Check, a personal financial management (PFM) company that lets users link accounts and pay their bills, found a unique use for its data gathering tools: evaluate how the government shutdown impacted consumers' spending patterns.

Among the more startling findings of the study, which was announced Wednesday? Some American government workers slashed spending by 15% in the last 10 days of September, a trend that continued through October. The data also showed Americans across the nation cut spending by about 5% starting in the last 10 days of September.

Researchers from University of California, Berkeley and University of Michigan, Ann Arbor combed the anonymous and aggregated data from December 4, 2012 to October 31, 2013 to identify the impact. The data set includes 50,787 users across the U.S.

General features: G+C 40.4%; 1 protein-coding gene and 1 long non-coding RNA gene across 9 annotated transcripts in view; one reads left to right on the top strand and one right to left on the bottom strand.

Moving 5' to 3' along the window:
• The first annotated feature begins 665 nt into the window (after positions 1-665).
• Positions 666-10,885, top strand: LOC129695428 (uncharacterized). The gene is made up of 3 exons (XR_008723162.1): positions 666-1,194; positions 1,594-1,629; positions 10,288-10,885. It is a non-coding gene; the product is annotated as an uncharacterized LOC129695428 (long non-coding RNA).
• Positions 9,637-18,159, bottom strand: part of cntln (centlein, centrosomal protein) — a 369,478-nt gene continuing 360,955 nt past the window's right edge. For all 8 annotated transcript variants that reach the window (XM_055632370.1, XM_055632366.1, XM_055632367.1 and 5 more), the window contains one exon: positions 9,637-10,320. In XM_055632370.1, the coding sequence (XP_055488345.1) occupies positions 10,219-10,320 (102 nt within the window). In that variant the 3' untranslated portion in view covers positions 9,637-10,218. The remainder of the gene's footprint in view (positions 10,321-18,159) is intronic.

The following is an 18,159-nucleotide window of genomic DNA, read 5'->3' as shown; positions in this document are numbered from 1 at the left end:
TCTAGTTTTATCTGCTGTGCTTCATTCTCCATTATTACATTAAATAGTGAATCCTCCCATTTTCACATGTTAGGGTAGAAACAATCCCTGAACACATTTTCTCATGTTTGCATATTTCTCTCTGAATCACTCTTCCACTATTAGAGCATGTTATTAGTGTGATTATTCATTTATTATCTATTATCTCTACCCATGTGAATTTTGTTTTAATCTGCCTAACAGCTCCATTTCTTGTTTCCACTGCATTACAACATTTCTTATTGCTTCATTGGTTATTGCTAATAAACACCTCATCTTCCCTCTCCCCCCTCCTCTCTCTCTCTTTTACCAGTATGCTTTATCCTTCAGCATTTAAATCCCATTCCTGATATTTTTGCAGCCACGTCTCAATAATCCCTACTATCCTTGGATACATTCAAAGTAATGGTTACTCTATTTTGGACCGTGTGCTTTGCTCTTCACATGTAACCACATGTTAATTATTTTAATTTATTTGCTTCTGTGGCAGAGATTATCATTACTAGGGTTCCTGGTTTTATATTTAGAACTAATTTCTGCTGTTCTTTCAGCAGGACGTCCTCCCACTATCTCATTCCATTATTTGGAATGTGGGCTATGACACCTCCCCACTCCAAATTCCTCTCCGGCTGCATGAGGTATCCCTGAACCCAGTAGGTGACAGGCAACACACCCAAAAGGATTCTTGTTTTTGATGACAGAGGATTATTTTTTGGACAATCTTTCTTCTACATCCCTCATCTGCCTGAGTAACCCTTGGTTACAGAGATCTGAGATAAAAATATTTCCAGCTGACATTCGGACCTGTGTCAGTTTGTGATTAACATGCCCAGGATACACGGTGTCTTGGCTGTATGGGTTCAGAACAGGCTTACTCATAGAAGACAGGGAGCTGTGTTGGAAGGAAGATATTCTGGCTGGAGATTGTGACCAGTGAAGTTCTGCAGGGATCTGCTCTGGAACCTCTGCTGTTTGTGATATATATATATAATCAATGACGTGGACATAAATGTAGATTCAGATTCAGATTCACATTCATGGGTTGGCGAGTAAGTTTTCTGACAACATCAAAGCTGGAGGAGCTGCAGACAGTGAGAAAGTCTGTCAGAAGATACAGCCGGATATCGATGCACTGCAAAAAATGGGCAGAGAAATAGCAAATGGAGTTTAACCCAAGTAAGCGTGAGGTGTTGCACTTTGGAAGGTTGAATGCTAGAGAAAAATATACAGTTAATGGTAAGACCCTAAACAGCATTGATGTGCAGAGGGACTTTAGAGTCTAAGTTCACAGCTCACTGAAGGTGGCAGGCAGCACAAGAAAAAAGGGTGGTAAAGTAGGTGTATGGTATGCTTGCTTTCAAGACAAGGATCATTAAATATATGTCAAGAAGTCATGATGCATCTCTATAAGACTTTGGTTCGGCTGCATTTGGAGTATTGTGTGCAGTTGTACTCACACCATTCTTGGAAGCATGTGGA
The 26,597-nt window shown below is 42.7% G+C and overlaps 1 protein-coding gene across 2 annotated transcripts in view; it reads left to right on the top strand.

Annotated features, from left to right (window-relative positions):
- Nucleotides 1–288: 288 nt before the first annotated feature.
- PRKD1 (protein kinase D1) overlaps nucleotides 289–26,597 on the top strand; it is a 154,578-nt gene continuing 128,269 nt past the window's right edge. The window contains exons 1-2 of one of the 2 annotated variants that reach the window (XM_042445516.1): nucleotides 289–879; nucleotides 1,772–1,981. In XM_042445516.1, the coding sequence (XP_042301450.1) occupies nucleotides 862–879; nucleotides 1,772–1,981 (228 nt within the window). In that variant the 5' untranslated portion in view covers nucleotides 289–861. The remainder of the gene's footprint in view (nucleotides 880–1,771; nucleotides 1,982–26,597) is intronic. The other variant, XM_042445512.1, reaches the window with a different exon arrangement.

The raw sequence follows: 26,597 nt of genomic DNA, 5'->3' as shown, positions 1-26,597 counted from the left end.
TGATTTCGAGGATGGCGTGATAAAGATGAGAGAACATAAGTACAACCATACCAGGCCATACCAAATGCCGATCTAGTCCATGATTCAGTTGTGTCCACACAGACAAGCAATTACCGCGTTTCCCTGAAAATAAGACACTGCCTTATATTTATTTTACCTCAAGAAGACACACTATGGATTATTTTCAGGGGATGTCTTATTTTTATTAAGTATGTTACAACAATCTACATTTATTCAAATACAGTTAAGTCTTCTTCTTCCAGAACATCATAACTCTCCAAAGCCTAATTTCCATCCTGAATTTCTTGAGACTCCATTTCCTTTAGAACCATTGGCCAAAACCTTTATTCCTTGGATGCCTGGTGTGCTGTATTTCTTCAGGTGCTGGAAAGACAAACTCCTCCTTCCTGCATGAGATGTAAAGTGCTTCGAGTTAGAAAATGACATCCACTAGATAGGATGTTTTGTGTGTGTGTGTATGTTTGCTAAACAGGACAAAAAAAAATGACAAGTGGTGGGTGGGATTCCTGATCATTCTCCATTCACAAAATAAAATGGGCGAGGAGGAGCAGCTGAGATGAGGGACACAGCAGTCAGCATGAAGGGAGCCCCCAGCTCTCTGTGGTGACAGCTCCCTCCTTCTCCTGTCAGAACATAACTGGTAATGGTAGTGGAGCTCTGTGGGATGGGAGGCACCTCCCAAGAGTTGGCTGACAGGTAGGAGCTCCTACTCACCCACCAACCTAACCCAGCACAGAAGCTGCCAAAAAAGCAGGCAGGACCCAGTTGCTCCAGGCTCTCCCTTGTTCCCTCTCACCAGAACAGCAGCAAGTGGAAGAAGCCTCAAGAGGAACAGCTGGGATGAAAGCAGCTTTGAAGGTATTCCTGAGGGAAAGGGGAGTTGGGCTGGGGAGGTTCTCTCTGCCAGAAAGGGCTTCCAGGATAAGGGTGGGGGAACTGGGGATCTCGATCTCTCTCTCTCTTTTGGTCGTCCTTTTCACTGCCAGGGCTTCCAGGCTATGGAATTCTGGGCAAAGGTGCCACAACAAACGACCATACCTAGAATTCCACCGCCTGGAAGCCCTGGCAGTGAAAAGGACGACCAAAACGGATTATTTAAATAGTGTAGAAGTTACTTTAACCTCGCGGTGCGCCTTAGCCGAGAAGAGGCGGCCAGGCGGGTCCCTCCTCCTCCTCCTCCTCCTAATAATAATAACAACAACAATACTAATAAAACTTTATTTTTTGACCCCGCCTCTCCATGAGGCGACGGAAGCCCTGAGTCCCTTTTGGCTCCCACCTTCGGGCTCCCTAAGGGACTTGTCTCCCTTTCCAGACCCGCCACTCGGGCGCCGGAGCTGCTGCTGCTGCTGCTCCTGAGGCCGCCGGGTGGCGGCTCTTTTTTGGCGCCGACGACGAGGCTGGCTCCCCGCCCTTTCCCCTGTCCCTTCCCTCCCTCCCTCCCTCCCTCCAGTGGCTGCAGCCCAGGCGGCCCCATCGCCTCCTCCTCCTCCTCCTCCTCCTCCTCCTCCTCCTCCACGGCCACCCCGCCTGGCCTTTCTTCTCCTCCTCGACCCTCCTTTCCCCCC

"Despite being short lived, the government shutdown caused a reduction in consumer spending that was felt across the nation," said Steven Tadelis, associate professor, Haas School of Business, University of California, Berkeley, in a press release.

The data analysis is the second time Check offered its data to researchers for a report. Check plans to produce more such reports.